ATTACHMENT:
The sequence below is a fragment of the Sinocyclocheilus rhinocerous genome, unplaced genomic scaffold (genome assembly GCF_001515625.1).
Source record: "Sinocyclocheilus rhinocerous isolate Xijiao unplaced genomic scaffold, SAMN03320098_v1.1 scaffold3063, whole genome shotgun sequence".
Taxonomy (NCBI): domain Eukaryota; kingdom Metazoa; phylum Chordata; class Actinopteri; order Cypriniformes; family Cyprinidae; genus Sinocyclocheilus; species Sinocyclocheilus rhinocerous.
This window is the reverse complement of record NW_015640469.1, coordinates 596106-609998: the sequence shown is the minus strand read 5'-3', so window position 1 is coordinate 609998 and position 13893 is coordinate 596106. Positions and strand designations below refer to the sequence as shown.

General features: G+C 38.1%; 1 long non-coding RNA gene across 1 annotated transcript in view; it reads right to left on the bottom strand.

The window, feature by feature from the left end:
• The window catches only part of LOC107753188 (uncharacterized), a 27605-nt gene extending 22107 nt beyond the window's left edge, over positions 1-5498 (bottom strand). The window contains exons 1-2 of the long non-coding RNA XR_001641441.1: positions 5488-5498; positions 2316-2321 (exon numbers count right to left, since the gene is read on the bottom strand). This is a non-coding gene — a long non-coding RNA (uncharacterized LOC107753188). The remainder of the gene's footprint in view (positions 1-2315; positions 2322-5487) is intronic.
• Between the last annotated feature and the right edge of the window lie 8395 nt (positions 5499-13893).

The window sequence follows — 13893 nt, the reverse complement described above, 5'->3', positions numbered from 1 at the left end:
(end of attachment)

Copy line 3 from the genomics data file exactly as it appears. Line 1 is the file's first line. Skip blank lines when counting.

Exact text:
Taxonomy (NCBI): domain Eukaryota; kingdom Metazoa; phylum Chordata; class Actinopteri; order Cypriniformes; family Cyprinidae; genus Sinocyclocheilus; species Sinocyclocheilus rhinocerous.